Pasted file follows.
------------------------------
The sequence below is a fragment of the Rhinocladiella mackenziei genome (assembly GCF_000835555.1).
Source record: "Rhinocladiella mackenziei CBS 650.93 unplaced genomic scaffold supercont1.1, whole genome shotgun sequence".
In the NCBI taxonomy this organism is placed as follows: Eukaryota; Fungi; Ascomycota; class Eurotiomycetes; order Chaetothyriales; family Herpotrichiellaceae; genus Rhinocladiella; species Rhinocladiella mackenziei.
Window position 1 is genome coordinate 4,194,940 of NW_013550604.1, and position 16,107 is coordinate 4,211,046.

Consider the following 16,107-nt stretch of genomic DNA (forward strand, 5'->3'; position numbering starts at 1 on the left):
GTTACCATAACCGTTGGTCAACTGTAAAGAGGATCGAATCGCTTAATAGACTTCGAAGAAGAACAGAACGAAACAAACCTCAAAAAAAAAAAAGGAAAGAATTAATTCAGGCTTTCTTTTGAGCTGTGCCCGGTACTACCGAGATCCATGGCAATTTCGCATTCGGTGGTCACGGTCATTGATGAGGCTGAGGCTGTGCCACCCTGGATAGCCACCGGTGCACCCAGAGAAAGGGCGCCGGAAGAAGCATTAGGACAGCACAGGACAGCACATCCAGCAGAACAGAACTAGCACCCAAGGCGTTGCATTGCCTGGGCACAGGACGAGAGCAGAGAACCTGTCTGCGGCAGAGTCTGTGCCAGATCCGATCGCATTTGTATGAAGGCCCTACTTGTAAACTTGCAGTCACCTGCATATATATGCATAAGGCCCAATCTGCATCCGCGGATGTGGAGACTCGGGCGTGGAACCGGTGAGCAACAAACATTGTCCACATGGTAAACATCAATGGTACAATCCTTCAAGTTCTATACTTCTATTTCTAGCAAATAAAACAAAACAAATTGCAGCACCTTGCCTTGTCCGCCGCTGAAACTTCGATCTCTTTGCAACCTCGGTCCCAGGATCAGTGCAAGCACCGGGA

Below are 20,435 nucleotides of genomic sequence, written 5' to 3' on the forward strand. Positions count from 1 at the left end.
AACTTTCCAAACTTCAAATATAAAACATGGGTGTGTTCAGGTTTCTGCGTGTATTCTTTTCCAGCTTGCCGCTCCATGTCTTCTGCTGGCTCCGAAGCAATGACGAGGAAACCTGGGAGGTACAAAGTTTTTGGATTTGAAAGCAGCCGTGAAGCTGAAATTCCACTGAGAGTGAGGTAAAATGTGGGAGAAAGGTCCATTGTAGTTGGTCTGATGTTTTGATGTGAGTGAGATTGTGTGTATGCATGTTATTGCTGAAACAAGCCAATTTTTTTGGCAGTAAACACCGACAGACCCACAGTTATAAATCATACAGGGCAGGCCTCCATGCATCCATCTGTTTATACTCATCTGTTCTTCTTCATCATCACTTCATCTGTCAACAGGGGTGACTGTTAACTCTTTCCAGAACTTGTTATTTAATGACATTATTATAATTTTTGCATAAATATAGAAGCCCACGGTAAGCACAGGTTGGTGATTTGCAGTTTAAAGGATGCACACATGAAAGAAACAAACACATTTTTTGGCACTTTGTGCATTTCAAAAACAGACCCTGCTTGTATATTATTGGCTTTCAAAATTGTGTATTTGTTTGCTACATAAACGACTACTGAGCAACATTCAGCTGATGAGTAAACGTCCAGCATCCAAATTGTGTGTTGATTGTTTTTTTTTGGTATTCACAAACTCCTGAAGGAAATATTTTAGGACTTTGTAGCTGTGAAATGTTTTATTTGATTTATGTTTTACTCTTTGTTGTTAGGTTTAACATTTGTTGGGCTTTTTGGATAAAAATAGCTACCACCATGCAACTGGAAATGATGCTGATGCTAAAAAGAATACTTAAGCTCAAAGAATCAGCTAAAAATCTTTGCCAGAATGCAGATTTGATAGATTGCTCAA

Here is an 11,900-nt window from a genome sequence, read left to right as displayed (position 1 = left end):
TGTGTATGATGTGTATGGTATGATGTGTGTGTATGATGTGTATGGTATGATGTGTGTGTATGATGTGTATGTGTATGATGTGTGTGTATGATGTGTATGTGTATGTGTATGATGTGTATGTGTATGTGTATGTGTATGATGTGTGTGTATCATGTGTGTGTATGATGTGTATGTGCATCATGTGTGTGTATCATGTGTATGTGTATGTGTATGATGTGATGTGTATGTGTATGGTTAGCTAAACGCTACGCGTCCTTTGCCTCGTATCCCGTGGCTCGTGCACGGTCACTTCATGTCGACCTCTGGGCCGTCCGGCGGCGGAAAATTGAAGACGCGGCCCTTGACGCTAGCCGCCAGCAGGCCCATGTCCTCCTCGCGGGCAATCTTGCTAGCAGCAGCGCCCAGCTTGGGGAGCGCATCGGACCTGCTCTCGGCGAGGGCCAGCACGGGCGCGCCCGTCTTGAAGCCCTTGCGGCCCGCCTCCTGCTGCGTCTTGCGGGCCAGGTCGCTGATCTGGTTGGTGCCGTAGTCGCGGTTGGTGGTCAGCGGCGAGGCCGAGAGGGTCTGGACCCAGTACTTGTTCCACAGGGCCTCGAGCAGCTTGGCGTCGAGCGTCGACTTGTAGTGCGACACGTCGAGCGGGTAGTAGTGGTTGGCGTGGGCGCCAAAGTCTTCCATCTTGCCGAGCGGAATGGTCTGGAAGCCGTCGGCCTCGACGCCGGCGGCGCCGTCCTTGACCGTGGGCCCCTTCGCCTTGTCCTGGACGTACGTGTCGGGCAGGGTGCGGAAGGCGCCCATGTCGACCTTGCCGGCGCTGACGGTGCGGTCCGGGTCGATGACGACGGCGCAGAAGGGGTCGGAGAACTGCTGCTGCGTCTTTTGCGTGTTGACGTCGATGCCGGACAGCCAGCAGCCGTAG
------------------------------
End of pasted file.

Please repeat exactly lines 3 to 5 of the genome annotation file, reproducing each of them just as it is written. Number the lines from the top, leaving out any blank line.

In the NCBI taxonomy this organism is placed as follows: Eukaryota; Fungi; Ascomycota; class Eurotiomycetes; order Chaetothyriales; family Herpotrichiellaceae; genus Rhinocladiella; species Rhinocladiella mackenziei.
Window position 1 is genome coordinate 4,194,940 of NW_013550604.1, and position 16,107 is coordinate 4,211,046.

Consider the following 16,107-nt stretch of genomic DNA (forward strand, 5'->3'; position numbering starts at 1 on the left):